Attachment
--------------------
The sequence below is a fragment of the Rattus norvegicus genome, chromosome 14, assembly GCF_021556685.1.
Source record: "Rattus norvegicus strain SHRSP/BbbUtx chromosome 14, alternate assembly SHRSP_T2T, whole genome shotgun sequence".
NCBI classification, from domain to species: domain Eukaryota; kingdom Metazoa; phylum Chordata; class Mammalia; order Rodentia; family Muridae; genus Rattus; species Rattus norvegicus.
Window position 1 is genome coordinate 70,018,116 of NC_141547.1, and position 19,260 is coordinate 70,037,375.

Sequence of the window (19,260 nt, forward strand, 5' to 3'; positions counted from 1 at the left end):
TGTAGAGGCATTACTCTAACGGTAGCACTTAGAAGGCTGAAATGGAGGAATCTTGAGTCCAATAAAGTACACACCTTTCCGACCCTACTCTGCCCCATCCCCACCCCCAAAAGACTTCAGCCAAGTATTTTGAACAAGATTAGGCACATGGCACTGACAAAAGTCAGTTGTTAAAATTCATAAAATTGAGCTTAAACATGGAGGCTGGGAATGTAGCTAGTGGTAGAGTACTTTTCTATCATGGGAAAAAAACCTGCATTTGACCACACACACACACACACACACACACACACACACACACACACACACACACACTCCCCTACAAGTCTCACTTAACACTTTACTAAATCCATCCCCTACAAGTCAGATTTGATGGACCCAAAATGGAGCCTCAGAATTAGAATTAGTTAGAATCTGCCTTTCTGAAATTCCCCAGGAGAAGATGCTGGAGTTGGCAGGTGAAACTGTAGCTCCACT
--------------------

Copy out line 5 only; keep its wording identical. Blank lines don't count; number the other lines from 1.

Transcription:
Sequence of the window (19,260 nt, forward strand, 5' to 3'; positions counted from 1 at the left end):